Cluster Map

Thursday, April 12, 2012

Pollyanna post holidays

Passover has passed over us and Easter has gone back to the East and we can now get back to normal until the next wave  of holidays hits us.  Last week we had a Passover focus, so this week we shall give Easter some exposure via an El Greco painting that we think is both beautiful and appropriate.
'The Agony in the Garden of Gethsemane' by El Greco (1590)
We fondly remember visiting the Prado Museum in Madrid where there are Grecos like wall paper.

Pollyanna is going to try to relieve the depressive tone of Titan's oh so! realistic blog from last week, i.e. she will try to keep you from the bloggy,  bloggy gloom(with apologies to Burl Ives).

From the comments: A pretty song, for singing which the good people of Mona, Utah, had Burl Ives jailed. To this day it's the sorry little burg's only claim to fame.   This tickled Pollyanna's curiosity and a google turned up that we are at the 17th anniversary of this great singer's death.  Burl Icle Ivanhoe Ives died seventeen years ago this week, on April 14, 1995.  He was known as one of America's most beloved folk song singers. We remember his "Wayfaring Stranger" radio show and he was a star in the role of  "Big Daddy" both on stage and in film in the Tennessee Williams play, "Cat on a Hot Tin Roof."

This week Mike Wallace, the CBS reporter who became one of America’s best-known broadcast journalists as an interrogator of the famous and infamous on “60 Minutes,” died on April 7.   He was 93.
Mike Wallace in his CBS office in 2006. More Photos »

One of the most famous names in TV journalism was a workaholic who found it difficult to stop when he retired as a regular correspondent in March 2006. Wallace was the first man hired by the late Don Hewitt when he was putting together the staff of 60 Minutes in 1968. The show turned into a hit and Wallace became a household name because of his tough interviewing style. Throughout his almost four-decade career on the show, Wallace worked on around 800 reports and won 20 Emmys, reports Reuters.    Here is a detailed obituary from the New York Times.  Indeed, we were faithful watchers of 60 Minutes whenever we lived in the USA.

We suspect that our younger readers, if such there be, have never heard of Diego Rivera  nor of his wife Frieda Kahlo.  They were social activists whom the young protesters of today would do well to emulate.
 "Do you wish to see with your own eye, the hidden springs of the social revolution? Look at the frescoes of Rivera. Do you wish to know what revolutionary art is like? Look at the frescoes of Rivera."
 - Leon Trotsky (the link to his biography might be needed by some)
The flower carrier
The New York Museum of Modern Art has mounted an exhibition of Rivera's work that will run into May.  Rivera in his lifetime shook up many, including his patrons.  A bitter controversy erupted at Rockefeller Center in New York when Rivera included a portrait of Lenin in his representation of the new society. Asked to remove it, Rivera refused and the mural was ultimately destroyed, one the greatest scandals of art history. When Rivera returned to Mexico in December 1933, he was one of the most highly publicized artists in United States history, hailed by the intellectual left and the art community and scorned by conservatives and the corporate patrons who had once sought him out. Stephen Eric Bronner has written in Reader Supported News an appreciation of Rivera and his generation of socially aware artists.  We quote his ending words, "Rivera sought to portray the history of oppression, the struggles against it, and the radical hopes that still exist among the lowly and the insulted. His artistry carries forward not only the dialectical legacy of Hegel and Marx but the most genuinely political legacy of modernism as well. "  Pollyanna says go, read and think.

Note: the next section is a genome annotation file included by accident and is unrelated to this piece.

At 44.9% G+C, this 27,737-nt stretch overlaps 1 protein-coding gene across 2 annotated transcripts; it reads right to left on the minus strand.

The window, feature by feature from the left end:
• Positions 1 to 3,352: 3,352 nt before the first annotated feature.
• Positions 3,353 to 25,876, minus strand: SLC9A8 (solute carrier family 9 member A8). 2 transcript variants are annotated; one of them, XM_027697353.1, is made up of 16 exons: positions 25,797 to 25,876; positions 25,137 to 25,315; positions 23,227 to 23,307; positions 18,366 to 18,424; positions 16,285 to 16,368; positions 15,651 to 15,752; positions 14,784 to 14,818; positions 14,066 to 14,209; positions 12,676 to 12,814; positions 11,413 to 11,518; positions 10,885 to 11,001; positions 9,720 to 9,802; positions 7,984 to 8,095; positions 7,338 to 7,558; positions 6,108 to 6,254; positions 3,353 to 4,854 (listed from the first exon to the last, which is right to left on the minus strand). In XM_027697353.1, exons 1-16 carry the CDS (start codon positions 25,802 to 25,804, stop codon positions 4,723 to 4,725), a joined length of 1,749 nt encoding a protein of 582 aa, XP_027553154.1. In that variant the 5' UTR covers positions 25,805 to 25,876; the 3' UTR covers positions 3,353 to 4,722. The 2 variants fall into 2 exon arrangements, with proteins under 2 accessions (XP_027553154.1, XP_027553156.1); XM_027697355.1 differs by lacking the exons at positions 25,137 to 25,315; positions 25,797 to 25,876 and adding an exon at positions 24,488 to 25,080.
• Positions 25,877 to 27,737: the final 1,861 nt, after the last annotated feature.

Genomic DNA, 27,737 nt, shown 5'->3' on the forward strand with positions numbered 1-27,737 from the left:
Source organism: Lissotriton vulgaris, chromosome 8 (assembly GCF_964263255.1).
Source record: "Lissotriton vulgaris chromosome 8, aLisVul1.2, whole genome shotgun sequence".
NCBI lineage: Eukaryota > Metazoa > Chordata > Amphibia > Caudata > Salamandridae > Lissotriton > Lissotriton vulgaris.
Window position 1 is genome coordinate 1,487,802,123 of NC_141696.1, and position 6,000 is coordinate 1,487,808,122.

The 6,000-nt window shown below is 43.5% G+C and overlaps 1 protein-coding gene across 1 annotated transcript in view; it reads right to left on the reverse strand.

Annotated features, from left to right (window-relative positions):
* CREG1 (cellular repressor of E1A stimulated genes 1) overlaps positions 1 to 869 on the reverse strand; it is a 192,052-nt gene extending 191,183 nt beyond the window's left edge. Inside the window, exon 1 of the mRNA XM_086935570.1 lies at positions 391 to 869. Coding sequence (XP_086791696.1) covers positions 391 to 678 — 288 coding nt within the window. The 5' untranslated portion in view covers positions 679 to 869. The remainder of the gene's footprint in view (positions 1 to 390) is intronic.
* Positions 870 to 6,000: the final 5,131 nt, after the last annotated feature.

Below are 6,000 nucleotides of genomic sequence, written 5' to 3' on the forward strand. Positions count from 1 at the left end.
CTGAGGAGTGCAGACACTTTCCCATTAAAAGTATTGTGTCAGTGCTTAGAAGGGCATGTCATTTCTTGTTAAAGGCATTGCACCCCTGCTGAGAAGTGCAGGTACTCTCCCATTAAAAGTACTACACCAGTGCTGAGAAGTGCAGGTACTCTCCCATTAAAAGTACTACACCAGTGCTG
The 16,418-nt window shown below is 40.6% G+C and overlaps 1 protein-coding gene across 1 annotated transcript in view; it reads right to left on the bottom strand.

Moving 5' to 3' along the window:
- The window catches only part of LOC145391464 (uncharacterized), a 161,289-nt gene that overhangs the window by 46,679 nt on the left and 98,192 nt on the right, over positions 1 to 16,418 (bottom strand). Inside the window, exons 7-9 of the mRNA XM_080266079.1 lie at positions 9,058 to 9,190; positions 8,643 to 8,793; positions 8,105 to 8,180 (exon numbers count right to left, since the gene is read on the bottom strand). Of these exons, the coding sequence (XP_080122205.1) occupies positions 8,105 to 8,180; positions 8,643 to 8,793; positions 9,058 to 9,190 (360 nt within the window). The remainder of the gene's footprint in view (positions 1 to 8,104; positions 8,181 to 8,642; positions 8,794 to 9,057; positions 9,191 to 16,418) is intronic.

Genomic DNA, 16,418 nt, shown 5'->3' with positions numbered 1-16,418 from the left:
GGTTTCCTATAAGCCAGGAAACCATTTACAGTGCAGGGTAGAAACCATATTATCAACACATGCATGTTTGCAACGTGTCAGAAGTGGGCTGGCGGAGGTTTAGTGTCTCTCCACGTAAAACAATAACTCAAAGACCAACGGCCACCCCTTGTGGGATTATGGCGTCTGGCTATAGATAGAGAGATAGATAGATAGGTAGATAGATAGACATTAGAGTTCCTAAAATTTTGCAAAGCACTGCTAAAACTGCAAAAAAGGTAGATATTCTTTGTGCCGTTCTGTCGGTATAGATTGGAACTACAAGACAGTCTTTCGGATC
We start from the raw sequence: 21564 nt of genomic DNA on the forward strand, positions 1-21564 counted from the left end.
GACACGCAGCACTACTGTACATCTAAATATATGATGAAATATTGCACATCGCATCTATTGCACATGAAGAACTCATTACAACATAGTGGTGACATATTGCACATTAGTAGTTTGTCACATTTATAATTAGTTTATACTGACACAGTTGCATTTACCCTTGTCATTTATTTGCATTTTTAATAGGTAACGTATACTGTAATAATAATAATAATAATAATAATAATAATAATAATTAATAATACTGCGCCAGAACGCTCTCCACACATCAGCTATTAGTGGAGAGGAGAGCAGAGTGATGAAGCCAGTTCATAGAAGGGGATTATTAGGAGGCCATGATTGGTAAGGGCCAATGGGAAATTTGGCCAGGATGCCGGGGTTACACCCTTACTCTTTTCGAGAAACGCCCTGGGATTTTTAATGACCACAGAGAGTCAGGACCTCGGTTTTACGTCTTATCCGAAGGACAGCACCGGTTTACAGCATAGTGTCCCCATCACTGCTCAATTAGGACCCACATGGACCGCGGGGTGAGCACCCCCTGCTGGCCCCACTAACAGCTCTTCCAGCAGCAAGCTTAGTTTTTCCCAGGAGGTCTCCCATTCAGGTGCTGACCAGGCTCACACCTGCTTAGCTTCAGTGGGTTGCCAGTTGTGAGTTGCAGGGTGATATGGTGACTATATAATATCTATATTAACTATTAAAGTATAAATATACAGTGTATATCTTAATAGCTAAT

All of us have experienced a solar eclipse at some time in our lives.  Pollyanna would like to share with you this beautiful shot of an eclipse in 1999.

 This is the only time that we can see (through mylar of course or via a telescope camera) the incredible corona of the sun.  This outer region of the sun is much hotter than the visible photosphere that we all see every day, but is much less dense.  Matter ejected from the corona during solar events can impact the magnetosphere of the Earth and cause disturbances.  This has spawned a field of science known as Space Weather devoted to predicting such events.

 Pollyanna is very glad for the Cassini Saturn orbiter project, with which we are personally involved for two delightful events: the reactivation of our Plasma Spectroscopy experiment after a long technical hiatus and the great news that The Smithsonian's National Air and Space Museum has bestowed its highest group honor, the Trophy for Current Achievement, on NASA's Cassini mission to Saturn. The annual award recognizes outstanding achievements in the fields of aerospace science and technology.
NASA's Cassini-Huygens mission to Saturn was awarded the 2012 National Air and Space Museum Trophy for Current Achievement on March 21 at a black-tie dinner in Washington, D.C. Pictured (from left to right) - Wayne Clough, secretary of the Smithsonian; Robert Mitchell, Cassini program manager based at NASA's Jet Propulsion Laboratory, Pasadena, Calif.; and Gen. Jack Dailey, director of the museum.